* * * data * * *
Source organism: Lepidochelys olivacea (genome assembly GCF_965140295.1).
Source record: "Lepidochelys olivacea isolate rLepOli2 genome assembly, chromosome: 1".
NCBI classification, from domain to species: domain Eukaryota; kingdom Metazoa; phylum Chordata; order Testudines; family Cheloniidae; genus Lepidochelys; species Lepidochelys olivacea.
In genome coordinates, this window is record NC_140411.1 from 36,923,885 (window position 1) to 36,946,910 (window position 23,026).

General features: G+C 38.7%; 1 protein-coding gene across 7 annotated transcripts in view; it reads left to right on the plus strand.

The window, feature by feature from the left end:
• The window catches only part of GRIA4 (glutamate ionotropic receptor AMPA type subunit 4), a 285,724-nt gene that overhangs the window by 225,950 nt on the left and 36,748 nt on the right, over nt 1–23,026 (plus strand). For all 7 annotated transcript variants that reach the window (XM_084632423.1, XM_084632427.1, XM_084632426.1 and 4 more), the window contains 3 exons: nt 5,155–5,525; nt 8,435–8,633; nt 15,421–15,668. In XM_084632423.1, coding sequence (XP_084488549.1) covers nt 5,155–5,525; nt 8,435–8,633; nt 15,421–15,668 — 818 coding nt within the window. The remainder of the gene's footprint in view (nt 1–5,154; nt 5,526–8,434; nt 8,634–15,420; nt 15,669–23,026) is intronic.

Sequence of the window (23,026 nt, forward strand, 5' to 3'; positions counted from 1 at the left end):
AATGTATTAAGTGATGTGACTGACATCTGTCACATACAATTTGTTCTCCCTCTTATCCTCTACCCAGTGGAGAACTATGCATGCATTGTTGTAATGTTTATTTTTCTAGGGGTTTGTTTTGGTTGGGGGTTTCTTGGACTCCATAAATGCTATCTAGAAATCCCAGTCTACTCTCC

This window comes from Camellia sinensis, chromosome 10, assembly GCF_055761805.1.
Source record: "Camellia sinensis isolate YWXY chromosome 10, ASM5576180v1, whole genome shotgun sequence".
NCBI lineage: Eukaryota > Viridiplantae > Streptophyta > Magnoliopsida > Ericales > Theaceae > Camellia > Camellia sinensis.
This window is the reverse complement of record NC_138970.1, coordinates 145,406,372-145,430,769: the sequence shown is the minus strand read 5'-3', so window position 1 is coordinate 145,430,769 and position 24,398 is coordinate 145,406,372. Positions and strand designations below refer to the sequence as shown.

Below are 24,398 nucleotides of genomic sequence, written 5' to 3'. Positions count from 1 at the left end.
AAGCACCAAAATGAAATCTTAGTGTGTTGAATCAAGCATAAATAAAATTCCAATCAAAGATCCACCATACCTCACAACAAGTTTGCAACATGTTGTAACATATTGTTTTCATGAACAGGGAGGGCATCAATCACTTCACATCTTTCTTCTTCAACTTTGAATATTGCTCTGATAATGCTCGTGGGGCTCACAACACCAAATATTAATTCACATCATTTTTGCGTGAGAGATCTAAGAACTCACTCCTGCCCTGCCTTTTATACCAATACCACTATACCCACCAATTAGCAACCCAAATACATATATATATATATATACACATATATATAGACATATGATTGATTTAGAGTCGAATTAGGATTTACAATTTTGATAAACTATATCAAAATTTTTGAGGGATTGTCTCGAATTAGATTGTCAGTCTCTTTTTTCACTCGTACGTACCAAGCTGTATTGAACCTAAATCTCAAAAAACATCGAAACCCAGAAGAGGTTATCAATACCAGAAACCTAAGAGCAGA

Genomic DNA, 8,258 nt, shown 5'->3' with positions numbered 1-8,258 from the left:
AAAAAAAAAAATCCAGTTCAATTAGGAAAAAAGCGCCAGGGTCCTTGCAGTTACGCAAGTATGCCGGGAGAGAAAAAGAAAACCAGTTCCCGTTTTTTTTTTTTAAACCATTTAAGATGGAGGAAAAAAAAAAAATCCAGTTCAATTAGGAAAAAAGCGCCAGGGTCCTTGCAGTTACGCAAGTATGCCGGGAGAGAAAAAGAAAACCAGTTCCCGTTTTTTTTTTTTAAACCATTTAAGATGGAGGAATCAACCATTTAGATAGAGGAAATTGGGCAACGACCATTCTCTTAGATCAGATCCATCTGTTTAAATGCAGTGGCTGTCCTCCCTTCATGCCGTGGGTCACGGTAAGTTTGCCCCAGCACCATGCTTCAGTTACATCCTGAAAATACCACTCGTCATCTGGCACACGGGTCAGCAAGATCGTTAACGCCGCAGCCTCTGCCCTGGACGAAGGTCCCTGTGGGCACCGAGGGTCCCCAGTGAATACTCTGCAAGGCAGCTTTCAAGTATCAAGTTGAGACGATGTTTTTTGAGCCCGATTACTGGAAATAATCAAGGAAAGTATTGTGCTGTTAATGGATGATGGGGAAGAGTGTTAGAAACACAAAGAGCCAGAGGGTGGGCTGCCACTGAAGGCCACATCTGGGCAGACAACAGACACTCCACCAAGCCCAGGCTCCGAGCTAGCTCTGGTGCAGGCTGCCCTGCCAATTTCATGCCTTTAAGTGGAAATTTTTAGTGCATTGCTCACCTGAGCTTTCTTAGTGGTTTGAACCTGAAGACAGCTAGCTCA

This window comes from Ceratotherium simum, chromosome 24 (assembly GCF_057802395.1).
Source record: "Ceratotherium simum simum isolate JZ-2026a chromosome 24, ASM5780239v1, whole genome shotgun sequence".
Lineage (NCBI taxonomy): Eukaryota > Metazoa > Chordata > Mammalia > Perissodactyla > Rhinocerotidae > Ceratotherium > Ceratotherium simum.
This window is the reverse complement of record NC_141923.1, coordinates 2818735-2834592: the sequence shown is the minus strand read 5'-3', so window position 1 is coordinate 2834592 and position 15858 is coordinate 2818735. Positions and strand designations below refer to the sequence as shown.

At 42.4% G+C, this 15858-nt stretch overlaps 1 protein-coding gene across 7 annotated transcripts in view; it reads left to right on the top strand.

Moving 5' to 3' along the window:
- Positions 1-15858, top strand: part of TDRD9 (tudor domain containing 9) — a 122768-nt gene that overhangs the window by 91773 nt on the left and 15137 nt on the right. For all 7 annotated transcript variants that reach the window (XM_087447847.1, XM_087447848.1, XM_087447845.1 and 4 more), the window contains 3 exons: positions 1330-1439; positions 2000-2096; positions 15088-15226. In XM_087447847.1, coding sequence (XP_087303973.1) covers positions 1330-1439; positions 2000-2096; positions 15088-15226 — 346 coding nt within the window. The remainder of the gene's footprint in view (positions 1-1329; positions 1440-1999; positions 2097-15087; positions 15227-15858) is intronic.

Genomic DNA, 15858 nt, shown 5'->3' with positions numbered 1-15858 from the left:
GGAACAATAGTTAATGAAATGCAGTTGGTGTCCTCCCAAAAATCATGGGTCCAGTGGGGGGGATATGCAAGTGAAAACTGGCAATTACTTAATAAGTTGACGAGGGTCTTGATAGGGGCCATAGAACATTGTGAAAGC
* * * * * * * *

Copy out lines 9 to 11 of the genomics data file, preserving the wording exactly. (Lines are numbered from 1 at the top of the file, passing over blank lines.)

AATGTATTAAGTGATGTGACTGACATCTGTCACATACAATTTGTTCTCCCTCTTATCCTCTACCCAGTGGAGAACTATGCATGCATTGTTGTAATGTTTATTTTTCTAGGGGTTTGTTTTGGTTGGGGGTTTCTTGGACTCCATAAATGCTATCTAGAAATCCCAGTCTACTCTCC

This window comes from Camellia sinensis, chromosome 10, assembly GCF_055761805.1.
Source record: "Camellia sinensis isolate YWXY chromosome 10, ASM5576180v1, whole genome shotgun sequence".